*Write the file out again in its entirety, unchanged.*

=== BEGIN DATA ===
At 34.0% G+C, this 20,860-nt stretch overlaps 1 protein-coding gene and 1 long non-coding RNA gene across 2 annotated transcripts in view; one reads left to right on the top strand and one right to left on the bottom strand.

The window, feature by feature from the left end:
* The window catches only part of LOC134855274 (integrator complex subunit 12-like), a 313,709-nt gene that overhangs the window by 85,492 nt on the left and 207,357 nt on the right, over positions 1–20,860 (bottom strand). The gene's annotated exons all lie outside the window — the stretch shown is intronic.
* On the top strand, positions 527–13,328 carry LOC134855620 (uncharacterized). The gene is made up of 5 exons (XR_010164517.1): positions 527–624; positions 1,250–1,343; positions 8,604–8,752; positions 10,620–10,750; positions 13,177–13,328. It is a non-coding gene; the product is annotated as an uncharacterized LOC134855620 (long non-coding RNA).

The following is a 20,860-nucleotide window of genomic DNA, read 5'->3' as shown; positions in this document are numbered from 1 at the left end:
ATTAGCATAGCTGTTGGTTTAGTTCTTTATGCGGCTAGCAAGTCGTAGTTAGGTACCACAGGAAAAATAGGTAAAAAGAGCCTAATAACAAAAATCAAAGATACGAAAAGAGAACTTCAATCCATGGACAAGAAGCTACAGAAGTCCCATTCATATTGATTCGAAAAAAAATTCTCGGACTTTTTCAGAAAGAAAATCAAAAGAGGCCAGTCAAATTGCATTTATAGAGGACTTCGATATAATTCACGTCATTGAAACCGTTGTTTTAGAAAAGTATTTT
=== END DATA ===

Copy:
At 34.0% G+C, this 20,860-nt stretch overlaps 1 protein-coding gene and 1 long non-coding RNA gene across 2 annotated transcripts in view; one reads left to right on the top strand and one right to left on the bottom strand.

The window, feature by feature from the left end:
* The window catches only part of LOC134855274 (integrator complex subunit 12-like), a 313,709-nt gene that overhangs the window by 85,492 nt on the left and 207,357 nt on the right, over positions 1–20,860 (bottom strand). The gene's annotated exons all lie outside the window — the stretch shown is intronic.
* On the top strand, positions 527–13,328 carry LOC134855620 (uncharacterized). The gene is made up of 5 exons (XR_010164517.1): positions 527–624; positions 1,250–1,343; positions 8,604–8,752; positions 10,620–10,750; positions 13,177–13,328. It is a non-coding gene; the product is annotated as an uncharacterized LOC134855620 (long non-coding RNA).

The following is a 20,860-nucleotide window of genomic DNA, read 5'->3' as shown; positions in this document are numbered from 1 at the left end:
ATTAGCATAGCTGTTGGTTTAGTTCTTTATGCGGCTAGCAAGTCGTAGTTAGGTACCACAGGAAAAATAGGTAAAAAGAGCCTAATAACAAAAATCAAAGATACGAAAAGAGAACTTCAATCCATGGACAAGAAGCTACAGAAGTCCCATTCATATTGATTCGAAAAAAAATTCTCGGACTTTTTCAGAAAGAAAATCAAAAGAGGCCAGTCAAATTGCATTTATAGAGGACTTCGATATAATTCACGTCATTGAAACCGTTGTTTTAGAAAAGTATTTT